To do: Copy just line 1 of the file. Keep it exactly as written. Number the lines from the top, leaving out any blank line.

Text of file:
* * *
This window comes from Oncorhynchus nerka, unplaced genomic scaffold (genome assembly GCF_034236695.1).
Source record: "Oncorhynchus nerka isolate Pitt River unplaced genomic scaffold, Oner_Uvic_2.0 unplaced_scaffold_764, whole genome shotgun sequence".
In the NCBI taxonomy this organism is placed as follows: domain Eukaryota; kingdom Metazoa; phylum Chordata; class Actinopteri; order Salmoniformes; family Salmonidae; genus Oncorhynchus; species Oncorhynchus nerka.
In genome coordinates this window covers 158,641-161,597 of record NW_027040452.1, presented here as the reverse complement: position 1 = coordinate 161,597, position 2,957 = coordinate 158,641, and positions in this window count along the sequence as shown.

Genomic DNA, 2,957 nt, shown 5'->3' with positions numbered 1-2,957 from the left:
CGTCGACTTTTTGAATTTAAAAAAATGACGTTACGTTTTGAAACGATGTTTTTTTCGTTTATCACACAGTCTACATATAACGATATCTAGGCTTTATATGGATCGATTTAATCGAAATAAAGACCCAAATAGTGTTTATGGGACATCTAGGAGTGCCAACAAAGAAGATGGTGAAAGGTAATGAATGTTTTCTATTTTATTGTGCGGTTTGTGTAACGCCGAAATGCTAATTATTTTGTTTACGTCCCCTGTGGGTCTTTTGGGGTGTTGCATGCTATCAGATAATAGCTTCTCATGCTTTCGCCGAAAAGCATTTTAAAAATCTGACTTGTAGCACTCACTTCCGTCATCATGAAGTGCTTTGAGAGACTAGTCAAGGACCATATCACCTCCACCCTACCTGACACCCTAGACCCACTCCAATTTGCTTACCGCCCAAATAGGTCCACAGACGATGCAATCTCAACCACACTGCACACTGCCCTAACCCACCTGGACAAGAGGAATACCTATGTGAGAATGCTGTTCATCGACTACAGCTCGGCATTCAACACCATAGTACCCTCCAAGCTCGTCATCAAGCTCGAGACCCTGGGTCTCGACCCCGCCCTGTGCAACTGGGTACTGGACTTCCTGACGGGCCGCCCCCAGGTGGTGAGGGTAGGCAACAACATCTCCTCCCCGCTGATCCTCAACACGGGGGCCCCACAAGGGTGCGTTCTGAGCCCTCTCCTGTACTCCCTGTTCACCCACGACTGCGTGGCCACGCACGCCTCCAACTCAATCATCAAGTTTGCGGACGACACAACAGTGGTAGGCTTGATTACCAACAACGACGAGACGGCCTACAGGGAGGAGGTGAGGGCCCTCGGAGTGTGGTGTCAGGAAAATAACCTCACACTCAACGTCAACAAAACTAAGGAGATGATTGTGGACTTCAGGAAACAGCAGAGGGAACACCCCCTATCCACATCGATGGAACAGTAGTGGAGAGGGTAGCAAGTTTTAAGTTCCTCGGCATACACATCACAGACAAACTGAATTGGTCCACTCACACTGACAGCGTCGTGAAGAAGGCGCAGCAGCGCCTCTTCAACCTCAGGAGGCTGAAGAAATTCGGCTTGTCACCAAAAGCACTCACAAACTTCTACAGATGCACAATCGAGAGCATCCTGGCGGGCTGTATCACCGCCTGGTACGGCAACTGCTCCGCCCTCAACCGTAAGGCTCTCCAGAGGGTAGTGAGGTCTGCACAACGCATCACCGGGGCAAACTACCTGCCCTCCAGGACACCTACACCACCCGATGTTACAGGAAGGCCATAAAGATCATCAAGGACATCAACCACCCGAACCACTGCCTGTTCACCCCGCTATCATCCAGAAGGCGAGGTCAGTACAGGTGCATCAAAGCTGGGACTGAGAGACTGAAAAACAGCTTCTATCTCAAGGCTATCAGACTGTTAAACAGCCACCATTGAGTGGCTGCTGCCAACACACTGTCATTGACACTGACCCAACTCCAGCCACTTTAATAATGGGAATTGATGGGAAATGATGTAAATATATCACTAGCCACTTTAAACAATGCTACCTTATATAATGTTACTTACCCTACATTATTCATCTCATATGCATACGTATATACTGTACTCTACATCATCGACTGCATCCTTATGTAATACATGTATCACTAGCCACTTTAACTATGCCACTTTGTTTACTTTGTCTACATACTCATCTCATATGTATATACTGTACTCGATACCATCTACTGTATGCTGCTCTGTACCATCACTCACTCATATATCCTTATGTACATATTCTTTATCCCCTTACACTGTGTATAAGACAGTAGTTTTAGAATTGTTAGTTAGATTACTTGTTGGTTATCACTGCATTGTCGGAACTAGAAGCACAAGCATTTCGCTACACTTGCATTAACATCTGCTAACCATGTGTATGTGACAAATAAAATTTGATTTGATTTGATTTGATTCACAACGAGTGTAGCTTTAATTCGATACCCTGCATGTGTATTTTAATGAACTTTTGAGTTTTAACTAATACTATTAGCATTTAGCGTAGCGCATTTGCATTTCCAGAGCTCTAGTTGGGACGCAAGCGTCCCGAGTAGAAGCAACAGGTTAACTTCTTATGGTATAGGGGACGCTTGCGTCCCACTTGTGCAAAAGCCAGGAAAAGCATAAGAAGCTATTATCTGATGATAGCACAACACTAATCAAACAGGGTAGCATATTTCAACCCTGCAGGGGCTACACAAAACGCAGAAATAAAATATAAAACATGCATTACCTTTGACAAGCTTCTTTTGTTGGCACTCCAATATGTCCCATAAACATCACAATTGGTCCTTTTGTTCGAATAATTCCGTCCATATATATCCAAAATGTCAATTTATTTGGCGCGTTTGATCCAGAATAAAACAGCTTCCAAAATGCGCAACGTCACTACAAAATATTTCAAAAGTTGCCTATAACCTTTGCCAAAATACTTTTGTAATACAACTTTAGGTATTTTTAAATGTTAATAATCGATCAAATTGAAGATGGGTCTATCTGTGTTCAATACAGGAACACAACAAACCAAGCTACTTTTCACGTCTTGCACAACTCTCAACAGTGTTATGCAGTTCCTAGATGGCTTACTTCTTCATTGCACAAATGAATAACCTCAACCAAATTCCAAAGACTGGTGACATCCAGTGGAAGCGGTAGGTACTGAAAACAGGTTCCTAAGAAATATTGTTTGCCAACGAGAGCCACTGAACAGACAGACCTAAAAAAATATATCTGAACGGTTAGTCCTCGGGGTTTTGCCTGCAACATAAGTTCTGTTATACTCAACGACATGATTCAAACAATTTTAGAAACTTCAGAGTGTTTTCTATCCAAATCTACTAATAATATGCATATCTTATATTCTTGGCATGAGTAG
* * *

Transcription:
This window comes from Oncorhynchus nerka, unplaced genomic scaffold (genome assembly GCF_034236695.1).